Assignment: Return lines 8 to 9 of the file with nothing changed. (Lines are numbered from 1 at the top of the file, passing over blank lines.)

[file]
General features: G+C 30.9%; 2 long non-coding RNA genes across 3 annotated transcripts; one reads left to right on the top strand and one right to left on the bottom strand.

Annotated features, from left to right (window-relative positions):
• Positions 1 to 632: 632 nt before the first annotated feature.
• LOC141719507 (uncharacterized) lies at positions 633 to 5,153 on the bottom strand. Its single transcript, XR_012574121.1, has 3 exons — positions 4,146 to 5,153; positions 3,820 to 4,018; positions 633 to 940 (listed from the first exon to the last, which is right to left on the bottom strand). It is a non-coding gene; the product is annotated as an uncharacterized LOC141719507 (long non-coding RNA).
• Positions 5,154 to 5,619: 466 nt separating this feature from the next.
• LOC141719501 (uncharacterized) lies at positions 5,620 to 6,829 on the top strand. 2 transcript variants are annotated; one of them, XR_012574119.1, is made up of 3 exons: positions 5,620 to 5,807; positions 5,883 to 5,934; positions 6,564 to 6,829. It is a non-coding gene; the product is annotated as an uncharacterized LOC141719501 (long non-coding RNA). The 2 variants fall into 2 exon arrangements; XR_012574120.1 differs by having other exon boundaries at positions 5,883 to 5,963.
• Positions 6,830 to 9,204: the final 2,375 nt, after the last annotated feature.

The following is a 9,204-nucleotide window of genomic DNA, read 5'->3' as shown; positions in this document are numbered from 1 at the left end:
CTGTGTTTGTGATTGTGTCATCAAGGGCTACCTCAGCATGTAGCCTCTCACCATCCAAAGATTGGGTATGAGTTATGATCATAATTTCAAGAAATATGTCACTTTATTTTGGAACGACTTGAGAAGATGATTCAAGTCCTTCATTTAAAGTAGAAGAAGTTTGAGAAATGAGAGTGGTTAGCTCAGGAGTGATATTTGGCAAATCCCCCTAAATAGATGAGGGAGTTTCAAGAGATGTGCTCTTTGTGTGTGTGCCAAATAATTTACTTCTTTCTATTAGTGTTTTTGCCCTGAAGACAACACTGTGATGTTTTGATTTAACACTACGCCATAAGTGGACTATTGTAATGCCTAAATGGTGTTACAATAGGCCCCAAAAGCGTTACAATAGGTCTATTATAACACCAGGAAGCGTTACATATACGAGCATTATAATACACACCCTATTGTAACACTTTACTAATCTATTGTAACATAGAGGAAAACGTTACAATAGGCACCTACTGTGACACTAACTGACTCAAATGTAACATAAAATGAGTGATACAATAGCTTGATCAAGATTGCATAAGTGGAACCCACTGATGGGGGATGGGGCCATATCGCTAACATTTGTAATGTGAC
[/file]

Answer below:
The following is a 9,204-nucleotide window of genomic DNA, read 5'->3' as shown; positions in this document are numbered from 1 at the left end:
CTGTGTTTGTGATTGTGTCATCAAGGGCTACCTCAGCATGTAGCCTCTCACCATCCAAAGATTGGGTATGAGTTATGATCATAATTTCAAGAAATATGTCACTTTATTTTGGAACGACTTGAGAAGATGATTCAAGTCCTTCATTTAAAGTAGAAGAAGTTTGAGAAATGAGAGTGGTTAGCTCAGGAGTGATATTTGGCAAATCCCCCTAAATAGATGAGGGAGTTTCAAGAGATGTGCTCTTTGTGTGTGTGCCAAATAATTTACTTCTTTCTATTAGTGTTTTTGCCCTGAAGACAACACTGTGATGTTTTGATTTAACACTACGCCATAAGTGGACTATTGTAATGCCTAAATGGTGTTACAATAGGCCCCAAAAGCGTTACAATAGGTCTATTATAACACCAGGAAGCGTTACATATACGAGCATTATAATACACACCCTATTGTAACACTTTACTAATCTATTGTAACATAGAGGAAAACGTTACAATAGGCACCTACTGTGACACTAACTGACTCAAATGTAACATAAAATGAGTGATACAATAGCTTGATCAAGATTGCATAAGTGGAACCCACTGATGGGGGATGGGGCCATATCGCTAACATTTGTAATGTGAC